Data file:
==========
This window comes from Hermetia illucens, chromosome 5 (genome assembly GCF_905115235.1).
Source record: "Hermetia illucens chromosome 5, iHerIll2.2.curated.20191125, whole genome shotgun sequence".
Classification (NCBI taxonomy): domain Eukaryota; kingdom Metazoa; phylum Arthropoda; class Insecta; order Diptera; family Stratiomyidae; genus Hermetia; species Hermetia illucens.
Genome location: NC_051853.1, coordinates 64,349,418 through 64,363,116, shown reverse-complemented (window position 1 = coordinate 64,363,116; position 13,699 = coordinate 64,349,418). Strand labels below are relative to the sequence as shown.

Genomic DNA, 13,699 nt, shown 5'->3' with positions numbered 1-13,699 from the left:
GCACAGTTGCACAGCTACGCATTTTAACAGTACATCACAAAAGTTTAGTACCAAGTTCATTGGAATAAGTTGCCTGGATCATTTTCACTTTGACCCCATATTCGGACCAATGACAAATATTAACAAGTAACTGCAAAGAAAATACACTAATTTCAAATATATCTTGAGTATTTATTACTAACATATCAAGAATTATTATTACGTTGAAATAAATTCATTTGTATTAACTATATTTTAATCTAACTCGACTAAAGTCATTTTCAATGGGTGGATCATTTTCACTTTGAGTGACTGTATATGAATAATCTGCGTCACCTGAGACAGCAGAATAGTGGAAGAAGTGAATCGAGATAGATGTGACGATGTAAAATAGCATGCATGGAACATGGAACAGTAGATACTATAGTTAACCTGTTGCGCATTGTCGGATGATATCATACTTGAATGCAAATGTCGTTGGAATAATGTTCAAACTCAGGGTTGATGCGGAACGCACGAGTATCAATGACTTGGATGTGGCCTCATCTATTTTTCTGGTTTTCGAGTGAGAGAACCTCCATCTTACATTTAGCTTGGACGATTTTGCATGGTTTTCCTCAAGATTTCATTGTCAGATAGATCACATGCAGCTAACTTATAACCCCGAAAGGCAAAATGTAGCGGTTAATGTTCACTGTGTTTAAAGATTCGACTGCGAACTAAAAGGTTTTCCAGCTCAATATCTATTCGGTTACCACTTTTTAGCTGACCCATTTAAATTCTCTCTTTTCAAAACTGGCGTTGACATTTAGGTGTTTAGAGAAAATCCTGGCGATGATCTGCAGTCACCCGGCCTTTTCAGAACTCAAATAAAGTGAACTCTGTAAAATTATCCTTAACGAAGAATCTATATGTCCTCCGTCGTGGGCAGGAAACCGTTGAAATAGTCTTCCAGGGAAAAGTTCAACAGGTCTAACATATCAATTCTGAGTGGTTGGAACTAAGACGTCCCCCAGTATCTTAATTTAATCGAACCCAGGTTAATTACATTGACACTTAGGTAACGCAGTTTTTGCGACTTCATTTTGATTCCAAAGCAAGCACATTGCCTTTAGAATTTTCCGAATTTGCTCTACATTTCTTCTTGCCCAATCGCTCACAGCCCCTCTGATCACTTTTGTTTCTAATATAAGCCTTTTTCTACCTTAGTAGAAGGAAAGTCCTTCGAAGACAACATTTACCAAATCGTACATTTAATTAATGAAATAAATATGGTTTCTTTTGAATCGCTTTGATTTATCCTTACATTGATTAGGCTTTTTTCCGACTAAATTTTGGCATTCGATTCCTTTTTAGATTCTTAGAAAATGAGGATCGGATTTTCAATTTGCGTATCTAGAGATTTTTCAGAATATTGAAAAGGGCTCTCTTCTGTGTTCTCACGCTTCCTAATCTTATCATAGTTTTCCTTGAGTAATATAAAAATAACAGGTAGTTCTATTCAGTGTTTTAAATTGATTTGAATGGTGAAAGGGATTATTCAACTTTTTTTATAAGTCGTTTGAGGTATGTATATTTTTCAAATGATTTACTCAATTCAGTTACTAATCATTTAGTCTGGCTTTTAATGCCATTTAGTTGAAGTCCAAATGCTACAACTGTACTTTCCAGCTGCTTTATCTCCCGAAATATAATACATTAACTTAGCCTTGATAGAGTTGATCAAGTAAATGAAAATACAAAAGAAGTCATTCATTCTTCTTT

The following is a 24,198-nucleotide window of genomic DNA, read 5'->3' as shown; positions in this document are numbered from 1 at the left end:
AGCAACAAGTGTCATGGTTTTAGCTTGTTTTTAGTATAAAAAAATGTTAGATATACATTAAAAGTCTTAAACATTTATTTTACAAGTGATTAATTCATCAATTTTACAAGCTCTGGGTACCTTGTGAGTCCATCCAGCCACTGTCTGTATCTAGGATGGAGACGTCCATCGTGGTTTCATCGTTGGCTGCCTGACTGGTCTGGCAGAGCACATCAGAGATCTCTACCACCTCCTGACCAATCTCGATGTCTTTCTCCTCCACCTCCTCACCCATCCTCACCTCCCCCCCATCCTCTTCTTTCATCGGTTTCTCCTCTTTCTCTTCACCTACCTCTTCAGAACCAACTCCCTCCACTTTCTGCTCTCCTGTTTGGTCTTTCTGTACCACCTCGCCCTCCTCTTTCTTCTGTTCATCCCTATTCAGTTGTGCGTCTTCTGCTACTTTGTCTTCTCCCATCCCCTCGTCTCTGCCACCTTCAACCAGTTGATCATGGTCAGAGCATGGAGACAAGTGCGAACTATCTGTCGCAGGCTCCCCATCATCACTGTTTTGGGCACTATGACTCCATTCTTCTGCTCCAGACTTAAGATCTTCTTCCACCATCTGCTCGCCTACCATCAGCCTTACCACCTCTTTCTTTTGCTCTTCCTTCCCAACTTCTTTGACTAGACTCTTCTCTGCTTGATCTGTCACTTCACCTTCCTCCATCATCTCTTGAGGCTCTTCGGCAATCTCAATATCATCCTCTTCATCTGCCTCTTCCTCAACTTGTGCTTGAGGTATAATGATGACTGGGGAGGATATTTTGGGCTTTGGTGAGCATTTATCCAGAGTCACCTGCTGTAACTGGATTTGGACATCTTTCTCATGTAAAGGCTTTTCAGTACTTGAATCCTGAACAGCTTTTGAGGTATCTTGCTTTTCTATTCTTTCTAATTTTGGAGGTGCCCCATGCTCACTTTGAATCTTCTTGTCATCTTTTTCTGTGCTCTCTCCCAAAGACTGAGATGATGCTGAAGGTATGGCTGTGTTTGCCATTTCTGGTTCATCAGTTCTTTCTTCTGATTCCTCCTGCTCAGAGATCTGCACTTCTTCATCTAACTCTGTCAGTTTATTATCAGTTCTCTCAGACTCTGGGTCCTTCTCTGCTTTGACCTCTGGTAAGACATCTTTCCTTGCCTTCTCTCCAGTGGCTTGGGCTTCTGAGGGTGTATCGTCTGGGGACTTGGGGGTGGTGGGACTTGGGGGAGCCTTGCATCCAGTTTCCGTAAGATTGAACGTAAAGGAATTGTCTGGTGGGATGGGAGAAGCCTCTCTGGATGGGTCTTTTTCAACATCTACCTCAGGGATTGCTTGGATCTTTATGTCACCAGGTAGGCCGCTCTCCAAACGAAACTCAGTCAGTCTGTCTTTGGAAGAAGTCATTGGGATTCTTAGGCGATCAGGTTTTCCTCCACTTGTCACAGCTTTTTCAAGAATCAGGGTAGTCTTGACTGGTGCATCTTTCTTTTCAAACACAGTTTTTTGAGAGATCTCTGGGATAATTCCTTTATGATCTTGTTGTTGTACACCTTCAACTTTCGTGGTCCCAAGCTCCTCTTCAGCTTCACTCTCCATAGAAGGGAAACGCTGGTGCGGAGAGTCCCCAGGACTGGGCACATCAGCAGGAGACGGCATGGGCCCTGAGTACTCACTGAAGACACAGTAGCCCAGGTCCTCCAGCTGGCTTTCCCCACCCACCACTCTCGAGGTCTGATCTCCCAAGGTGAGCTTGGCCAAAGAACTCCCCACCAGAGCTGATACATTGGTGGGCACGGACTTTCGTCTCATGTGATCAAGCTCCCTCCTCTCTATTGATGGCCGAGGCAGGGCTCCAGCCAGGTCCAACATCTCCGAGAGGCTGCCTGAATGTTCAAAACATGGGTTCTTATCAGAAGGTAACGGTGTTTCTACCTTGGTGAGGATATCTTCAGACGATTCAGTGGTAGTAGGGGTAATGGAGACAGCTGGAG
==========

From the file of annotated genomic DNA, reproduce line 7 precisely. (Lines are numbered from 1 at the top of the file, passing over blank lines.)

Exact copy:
The following is a 24,198-nucleotide window of genomic DNA, read 5'->3' as shown; positions in this document are numbered from 1 at the left end: